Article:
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Local anaesthetic creams 

Local anaesthetic creams
Chapter:
Local anaesthetic creams
Author(s):

Argyro Fassoulaki

DOI:
10.1093/med/9780198834359.003.0013
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date: 04 December 2020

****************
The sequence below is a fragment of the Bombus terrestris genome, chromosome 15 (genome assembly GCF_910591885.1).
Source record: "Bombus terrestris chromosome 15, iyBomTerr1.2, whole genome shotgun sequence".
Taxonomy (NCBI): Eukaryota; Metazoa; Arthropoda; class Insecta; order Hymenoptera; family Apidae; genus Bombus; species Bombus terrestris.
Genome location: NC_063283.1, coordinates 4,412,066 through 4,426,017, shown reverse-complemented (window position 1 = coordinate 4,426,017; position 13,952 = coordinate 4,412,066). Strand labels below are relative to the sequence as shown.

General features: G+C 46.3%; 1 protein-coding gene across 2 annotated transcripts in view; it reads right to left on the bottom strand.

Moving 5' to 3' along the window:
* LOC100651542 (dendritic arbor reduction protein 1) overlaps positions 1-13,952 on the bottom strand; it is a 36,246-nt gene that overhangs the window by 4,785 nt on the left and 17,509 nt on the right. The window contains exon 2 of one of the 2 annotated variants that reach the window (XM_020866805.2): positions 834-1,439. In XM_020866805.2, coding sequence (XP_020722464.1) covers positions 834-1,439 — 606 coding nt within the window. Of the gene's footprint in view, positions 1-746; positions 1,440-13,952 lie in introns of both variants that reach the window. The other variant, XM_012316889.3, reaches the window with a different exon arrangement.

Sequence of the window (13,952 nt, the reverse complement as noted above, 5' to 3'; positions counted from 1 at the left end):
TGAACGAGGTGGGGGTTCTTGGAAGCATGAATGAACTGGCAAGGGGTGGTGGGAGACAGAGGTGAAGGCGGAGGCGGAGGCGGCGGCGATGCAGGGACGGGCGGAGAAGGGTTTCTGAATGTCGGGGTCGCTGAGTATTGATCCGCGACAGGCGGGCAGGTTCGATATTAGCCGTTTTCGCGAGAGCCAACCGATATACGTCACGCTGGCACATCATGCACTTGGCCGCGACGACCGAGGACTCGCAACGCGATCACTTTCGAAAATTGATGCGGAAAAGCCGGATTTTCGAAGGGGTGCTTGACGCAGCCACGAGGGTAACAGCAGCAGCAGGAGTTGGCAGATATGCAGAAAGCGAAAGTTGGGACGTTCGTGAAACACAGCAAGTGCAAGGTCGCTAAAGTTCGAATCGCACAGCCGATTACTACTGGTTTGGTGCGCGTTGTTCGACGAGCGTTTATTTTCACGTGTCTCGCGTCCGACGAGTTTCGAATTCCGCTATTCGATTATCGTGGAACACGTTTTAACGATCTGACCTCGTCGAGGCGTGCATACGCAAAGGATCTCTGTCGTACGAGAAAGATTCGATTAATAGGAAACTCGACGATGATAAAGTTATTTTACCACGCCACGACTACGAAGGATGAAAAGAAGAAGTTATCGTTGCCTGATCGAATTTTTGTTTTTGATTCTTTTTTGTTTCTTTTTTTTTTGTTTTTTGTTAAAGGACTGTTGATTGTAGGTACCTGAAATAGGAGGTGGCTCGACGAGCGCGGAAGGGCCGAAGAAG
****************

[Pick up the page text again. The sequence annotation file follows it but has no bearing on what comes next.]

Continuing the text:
Using topical anaesthesia before puncturing veins and arteries or inserting needles in the epidural space is a prerequisite for ameliorating pain elicited by the insertion of needles or catheters. In the eighties, Hanks and White published an article in which they described a number of local anaesthetic creams which were beginning to be used to prevent pain due to needle punctures; in particular, they described an anaesthetic cream called EMLA, which contained a eutectic mixture of lidocaine and prilocaine. The use of this cream was particularly welcome in children. Although, eventually, newer formulations based on new technology were prepared, EMLA remains the gold standard to which the new formulations are compared. EMLA has also been used for relief of neuropathic pain. The article by Hanks and White stands the test of time in describing the EMLA formulation early in its appearance.

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